Reply to Marc Cooper

Mohammad J Alam alam.m at neu.edu
Fri Sep 13 12:56:18 MDT 2002


My own comments and questions on Cooper's piece and Crde. Proyect's
responses:

As a whole, Cooper's article is distinguished by the ceaseless
invocation of "we" in the grand sense without class distinction, and
capitulations to ruling-class positions along the lines of, "well at
least this didn't happen" along with absurd quips and phrases
highlighted below.

"Not that we had to apologize for the cowardly attack on New York, nor
that we somehow provoked the assault. But rather a deeper comprehension
that America, while more powerful and prosperous, is just one more
country among many and in no way exempt from the travails and
sacrifices that too many thought happened only in places whose names we
cannot even pronounce."

The ubiquitous "we" appears here; obviously if a group of men took upon
themselves to smash planes into buildings this was not a spontaneous
act of psychological madness - a set of circumstances made the attack
possible. If not "provoked" then trained and funded.

What is the philosophical nature of this "deeper" comprehension? Is it
one attack killing 3,000 people, in a half-century period in which
American bombs have killed millions, that makes America "in no way
exempt from the travails and sacrifices" of these other nations? From
this viewpoint it seems as though aliens were responsible for human
crises and war and America just happened to get hit this time. The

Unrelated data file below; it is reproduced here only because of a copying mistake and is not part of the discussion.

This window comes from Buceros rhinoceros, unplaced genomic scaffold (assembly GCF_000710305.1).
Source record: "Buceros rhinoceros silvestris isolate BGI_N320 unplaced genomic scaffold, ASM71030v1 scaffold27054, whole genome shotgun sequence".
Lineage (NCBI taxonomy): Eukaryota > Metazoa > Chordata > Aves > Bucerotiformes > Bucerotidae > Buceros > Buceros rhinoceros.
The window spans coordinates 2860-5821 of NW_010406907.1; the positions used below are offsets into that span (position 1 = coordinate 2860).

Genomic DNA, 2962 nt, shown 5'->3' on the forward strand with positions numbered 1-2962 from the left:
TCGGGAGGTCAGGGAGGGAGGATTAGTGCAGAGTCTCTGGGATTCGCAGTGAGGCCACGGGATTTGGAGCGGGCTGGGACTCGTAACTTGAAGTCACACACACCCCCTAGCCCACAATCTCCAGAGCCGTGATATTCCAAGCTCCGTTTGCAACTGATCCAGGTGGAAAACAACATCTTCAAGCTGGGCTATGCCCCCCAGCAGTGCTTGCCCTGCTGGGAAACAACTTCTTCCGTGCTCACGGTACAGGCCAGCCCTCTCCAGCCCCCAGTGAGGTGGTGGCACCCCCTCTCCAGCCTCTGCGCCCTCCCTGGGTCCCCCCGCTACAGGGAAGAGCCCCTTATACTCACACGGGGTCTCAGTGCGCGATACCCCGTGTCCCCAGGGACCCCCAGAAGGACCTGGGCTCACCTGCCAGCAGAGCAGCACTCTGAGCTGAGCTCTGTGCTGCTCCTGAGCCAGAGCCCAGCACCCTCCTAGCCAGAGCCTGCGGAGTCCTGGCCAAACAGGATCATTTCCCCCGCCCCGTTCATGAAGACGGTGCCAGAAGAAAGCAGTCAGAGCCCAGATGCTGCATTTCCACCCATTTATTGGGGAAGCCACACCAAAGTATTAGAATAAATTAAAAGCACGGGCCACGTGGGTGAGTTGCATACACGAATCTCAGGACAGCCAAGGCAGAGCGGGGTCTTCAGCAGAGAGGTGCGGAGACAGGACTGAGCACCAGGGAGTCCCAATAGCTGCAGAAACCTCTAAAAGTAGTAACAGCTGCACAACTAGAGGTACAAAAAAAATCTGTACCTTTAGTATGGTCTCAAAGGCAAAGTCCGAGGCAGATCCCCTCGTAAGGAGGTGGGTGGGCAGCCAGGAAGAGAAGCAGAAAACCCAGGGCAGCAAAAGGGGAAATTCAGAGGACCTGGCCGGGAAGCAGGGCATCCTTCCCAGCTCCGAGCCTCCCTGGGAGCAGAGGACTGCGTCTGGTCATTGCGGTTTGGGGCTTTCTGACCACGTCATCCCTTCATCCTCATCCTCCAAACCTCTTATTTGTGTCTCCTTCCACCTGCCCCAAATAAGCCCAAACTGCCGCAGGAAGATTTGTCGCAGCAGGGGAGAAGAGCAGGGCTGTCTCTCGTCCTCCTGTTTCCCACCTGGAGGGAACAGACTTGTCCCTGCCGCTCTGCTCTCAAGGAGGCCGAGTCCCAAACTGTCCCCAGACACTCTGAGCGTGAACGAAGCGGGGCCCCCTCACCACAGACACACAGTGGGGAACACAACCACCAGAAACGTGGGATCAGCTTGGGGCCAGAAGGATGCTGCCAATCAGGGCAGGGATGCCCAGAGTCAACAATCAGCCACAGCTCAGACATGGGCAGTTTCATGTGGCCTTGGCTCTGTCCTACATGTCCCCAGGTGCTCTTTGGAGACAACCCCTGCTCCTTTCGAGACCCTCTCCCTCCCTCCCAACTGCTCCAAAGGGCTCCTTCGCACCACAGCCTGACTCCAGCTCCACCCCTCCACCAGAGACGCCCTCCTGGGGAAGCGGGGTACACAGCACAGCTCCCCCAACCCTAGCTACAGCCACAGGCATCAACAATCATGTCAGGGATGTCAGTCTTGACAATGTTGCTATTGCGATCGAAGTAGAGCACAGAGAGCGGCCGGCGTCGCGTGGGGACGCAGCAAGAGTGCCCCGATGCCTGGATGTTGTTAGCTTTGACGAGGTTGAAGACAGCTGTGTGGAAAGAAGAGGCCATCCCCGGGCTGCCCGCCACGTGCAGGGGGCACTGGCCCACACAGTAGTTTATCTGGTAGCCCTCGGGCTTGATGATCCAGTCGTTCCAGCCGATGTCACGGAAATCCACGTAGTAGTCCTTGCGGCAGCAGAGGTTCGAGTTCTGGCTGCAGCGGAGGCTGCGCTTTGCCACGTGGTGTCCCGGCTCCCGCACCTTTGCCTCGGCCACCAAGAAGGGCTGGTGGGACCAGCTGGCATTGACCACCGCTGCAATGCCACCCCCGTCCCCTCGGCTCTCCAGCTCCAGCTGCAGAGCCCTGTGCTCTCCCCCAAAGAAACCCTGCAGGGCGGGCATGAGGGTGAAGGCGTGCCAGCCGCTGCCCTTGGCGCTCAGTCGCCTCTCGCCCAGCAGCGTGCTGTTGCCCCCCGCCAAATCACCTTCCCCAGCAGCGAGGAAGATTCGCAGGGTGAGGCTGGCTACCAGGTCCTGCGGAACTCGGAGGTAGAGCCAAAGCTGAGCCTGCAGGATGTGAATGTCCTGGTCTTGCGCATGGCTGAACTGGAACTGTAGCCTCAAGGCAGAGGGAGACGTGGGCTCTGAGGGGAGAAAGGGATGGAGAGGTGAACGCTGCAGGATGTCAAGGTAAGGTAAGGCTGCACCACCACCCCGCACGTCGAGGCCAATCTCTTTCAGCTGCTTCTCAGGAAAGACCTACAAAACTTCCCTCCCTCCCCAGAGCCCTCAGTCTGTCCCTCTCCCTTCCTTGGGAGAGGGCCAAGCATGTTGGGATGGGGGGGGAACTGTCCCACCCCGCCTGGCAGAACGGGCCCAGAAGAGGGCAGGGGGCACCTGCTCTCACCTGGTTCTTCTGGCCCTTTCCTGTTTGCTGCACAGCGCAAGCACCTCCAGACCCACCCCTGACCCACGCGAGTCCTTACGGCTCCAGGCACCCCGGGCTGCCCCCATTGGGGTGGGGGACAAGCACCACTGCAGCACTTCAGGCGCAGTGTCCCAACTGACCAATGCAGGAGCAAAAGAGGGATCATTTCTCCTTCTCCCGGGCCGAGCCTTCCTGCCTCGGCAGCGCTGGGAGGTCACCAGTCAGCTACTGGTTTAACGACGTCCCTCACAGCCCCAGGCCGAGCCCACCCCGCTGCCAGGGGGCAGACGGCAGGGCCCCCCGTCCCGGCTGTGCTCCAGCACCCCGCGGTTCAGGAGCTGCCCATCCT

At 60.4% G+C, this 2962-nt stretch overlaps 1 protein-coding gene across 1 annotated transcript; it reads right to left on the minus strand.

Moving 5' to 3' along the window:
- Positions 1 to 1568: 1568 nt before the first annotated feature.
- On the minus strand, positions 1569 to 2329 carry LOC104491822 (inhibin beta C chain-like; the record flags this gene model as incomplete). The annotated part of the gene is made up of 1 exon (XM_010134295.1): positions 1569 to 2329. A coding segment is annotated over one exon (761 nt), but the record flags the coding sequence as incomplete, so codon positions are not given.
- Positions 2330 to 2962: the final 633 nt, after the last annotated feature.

responsibility of capitalist US policy is totally ignored in this
scenario.

"The possibility existed, on the right, to at least review, if not
revise, American foreign policy in the Middle East. There might have
been some understanding that traditional U.S. support for autocratic,
undemocratic regimes from Saudi Arabia to Egypt, while in no way
justifying or producing the 9/11 attacks, allows them to resonate
sympathetically with angry and desperate millions."

What a grand conclusion! There is a "possibility"--and only for the
"right" to "at least review", perhaps even "revise" if we so dare, our
foreign policy. The US support of tyrannical regimes is the sole focus
of Cooper's foreign policy concern - what about the actual training of
the mujahideen? Anyone familiar with Blum's "Rogue State" can see that
the dozens of thousands US-trained fighters have had a hand in numerous
terrorist incidents across the world, from Serbia to Pakistan.

" The left's Manichean view that only two forces -- American
imperialism and appropriate reaction against it -- shape world events
was no longer viable."

Wait a minute...I was pretty sure that it is Bush with the Manichean
view. How was this ever the case, anyhow? I don't see "the left"
cheerleading Hamas or Hussein or Khomenei back in the day, though there
was and is an understanding of how they became possible.

"But there was no targeting, no carpet-bombing, of Afghan civilians."

Only because the Taliban is not the VC. They melted and ran away. Only
10 years ago Iraq was thoroughly carpet bombed-this is not a sudden
case of compassion.

"If it wished, the left could have seen an America that had matured and
progressed over the last 50 years. It could have taken pride in an
America that didn't lock up millions of Arab-Americans, where the level
of hate crimes barely flickered upward. And while Attorney General
Ashcroft has strained to stretch and snap constitutional guarantees, a
resilient American civil society and a democratic, if flawed, court
system have offered effective resistance."

Is this serious? The AP press release on the rights lost from the US
PATRIOT Act is pretty extensive. At least a thousand Arab Americans